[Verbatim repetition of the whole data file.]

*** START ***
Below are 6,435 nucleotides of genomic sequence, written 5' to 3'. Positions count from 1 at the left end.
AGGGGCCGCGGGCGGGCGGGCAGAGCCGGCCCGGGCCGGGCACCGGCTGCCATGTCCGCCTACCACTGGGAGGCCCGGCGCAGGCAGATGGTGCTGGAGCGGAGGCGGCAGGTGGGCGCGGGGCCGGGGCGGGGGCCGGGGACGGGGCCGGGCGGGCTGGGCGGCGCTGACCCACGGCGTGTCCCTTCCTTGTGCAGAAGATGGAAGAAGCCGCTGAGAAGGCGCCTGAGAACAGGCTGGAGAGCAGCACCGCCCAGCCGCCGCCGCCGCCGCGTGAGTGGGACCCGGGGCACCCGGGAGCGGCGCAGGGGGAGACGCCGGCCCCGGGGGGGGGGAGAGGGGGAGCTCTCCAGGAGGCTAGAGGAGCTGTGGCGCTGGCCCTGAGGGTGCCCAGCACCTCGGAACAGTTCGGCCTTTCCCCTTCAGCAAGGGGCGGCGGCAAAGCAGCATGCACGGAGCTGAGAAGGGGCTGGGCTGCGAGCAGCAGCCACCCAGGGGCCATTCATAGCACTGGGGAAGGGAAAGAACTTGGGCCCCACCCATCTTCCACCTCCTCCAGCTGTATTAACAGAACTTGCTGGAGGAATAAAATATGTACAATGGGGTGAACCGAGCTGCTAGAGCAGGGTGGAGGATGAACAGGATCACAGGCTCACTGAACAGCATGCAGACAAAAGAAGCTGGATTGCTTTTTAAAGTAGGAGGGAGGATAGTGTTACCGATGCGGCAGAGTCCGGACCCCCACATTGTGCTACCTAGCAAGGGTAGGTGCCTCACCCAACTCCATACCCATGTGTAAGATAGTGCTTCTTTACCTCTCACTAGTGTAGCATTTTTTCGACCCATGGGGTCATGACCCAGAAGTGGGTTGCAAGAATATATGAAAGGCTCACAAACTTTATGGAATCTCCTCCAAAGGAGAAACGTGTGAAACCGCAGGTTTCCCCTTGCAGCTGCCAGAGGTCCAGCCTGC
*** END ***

Below are 6,435 nucleotides of genomic sequence, written 5' to 3'. Positions count from 1 at the left end.
AGGGGCCGCGGGCGGGCGGGCAGAGCCGGCCCGGGCCGGGCACCGGCTGCCATGTCCGCCTACCACTGGGAGGCCCGGCGCAGGCAGATGGTGCTGGAGCGGAGGCGGCAGGTGGGCGCGGGGCCGGGGCGGGGGCCGGGGACGGGGCCGGGCGGGCTGGGCGGCGCTGACCCACGGCGTGTCCCTTCCTTGTGCAGAAGATGGAAGAAGCCGCTGAGAAGGCGCCTGAGAACAGGCTGGAGAGCAGCACCGCCCAGCCGCCGCCGCCGCCGCGTGAGTGGGACCCGGGGCACCCGGGAGCGGCGCAGGGGGAGACGCCGGCCCCGGGGGGGGGGAGAGGGGGAGCTCTCCAGGAGGCTAGAGGAGCTGTGGCGCTGGCCCTGAGGGTGCCCAGCACCTCGGAACAGTTCGGCCTTTCCCCTTCAGCAAGGGGCGGCGGCAAAGCAGCATGCACGGAGCTGAGAAGGGGCTGGGCTGCGAGCAGCAGCCACCCAGGGGCCATTCATAGCACTGGGGAAGGGAAAGAACTTGGGCCCCACCCATCTTCCACCTCCTCCAGCTGTATTAACAGAACTTGCTGGAGGAATAAAATATGTACAATGGGGTGAACCGAGCTGCTAGAGCAGGGTGGAGGATGAACAGGATCACAGGCTCACTGAACAGCATGCAGACAAAAGAAGCTGGATTGCTTTTTAAAGTAGGAGGGAGGATAGTGTTACCGATGCGGCAGAGTCCGGACCCCCACATTGTGCTACCTAGCAAGGGTAGGTGCCTCACCCAACTCCATACCCATGTGTAAGATAGTGCTTCTTTACCTCTCACTAGTGTAGCATTTTTTCGACCCATGGGGTCATGACCCAGAAGTGGGTTGCAAGAATATATGAAAGGCTCACAAACTTTATGGAATCTCCTCCAAAGGAGAAACGTGTGAAACCGCAGGTTTCCCCTTGCAGCTGCCAGAGGTCCAGCCTGC